The world’s most tagged photograph?

I missed this one earlier on. Orange has tried to create a world record for the getting the most tagged people in one photo, using a view from the Pyramid stage at the Glastonbury festival.

glastonbury

“The pic itself is a 1.3 gigapixel, 75,000 pixel-wide image compiled from 36 photos that took one minute to capture. They used two Hasselblad H4D-50 cameras with 50 megapixel digital backs and, camera geeks, a 150mm lens on top and 100mm lens tilt shift adapter. Both cameras were mounted vertically on a tripod and rotated at 10 degree increments to take the pictures.”

8.195 people are tagged as we speak, has it been confirmed yet that’s a record?

Mindgoggling

This is how the Urban Dictionary defines this: “(adj) something that is so baffling only goggles could understand”. I suppose that is how you got to think of Google Goggles, a mobile tool that allows you to take a picture of something to get instant search results based on the content of the picture. Sounds cool, check this out.

It did remind me of a Microsoft project I read & blogged about 3 years ago, a side project of Photosynth at that time. They talked about a very similar tool but don’t remember hearing from this after that.

photosynthmobile

Question to ask the Photosynth guys maybe? Or Steve, maybe you know (can find out)?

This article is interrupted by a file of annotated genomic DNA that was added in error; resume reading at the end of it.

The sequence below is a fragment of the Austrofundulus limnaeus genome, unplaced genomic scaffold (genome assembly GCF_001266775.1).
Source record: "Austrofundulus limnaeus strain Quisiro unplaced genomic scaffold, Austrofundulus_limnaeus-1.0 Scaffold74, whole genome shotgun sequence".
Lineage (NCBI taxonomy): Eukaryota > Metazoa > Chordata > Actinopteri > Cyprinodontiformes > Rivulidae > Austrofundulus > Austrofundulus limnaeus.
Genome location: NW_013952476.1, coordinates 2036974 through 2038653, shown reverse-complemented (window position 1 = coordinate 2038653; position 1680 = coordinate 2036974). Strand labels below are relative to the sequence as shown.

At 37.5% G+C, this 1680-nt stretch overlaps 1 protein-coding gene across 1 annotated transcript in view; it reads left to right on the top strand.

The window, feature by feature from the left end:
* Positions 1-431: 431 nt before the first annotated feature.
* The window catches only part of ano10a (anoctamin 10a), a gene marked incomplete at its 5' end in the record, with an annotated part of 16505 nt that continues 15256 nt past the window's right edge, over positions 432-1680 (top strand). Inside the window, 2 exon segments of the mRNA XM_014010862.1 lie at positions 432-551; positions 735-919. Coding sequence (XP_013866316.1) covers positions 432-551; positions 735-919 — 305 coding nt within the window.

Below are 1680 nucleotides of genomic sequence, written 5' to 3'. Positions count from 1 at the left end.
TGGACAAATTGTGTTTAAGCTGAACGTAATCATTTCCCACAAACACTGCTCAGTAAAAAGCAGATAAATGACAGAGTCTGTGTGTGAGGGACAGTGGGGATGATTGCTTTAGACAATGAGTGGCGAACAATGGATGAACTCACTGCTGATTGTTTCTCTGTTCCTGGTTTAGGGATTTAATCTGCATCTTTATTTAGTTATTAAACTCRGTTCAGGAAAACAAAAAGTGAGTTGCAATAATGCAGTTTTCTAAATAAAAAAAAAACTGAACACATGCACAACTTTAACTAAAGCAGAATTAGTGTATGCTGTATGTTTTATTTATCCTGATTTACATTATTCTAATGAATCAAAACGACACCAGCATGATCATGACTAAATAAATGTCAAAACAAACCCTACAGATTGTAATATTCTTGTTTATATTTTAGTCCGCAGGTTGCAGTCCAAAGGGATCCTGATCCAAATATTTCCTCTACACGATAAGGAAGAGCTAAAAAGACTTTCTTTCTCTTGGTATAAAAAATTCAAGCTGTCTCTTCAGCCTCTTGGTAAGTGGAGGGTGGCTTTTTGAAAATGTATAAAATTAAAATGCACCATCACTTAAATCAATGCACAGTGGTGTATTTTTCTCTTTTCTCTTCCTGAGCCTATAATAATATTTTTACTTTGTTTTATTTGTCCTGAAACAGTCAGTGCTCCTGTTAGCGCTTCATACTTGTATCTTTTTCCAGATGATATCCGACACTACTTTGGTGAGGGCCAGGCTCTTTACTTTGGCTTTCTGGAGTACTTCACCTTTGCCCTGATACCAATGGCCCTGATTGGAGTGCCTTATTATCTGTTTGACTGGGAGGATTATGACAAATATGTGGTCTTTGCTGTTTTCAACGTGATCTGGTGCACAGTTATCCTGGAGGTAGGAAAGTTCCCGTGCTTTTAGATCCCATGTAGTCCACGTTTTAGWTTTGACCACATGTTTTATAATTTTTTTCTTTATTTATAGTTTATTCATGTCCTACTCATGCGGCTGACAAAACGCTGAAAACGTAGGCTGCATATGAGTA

Sketch2Photo: do want.

This is a pretty awesome piece of software I must admit, too bad it’s not publicly available yet so you’ll have to do it with the photos and videos instead. The software composes a realistic picture based on simple freehand sketch annotated with text labels. Basically the sketch below is supposed to result in the photo next to it (and a few alternatives) based on photos found on the internet. If that really works… you’ll have to agree that that is pretty cool.

teaser

Here’s the full process:

overview

You can see more examples as well as a video showing the process on the Sketch2Photo website.

[Via The Web Life]

Photo tourism: stunning!

Remember Photosynth? About 2 years ago Microsoft Live Labs release the tech preview of Photosynth and I hasn’t lost any bit of coolness ever since. It was presented at TED Talks by Blaise Aguera y Arcas (together with SeaDragon) and is one of the most watched videos of the complete TED video collection (which on itself is pretty awesome already). Watch that first if you haven’t done so already.

Long Zheng at istartedsomething.com reports on a new 3D photoviewer that was created by Microsoft Research and the University of Washington:

“The collaborative research team from the University of Washington and Microsoft Research who only two years ago in 2006 published their paper “Photo Tourism” and their technology demonstration “Photosynth” have again pushed the boundaries of what can be achieved by intuitively processing the abundance of digital images shared on the web. This week at SIGGRAPH 2008 they’re sharing with the world some even better technology they’ve been working on which they call “Finding Paths through the World’s Photos“. Don’t let the name fool you, it’s damn cool. If you’re not much of a reading person like me, take a look at this video demonstration.”

Here’s the video, pretty stunning indeed: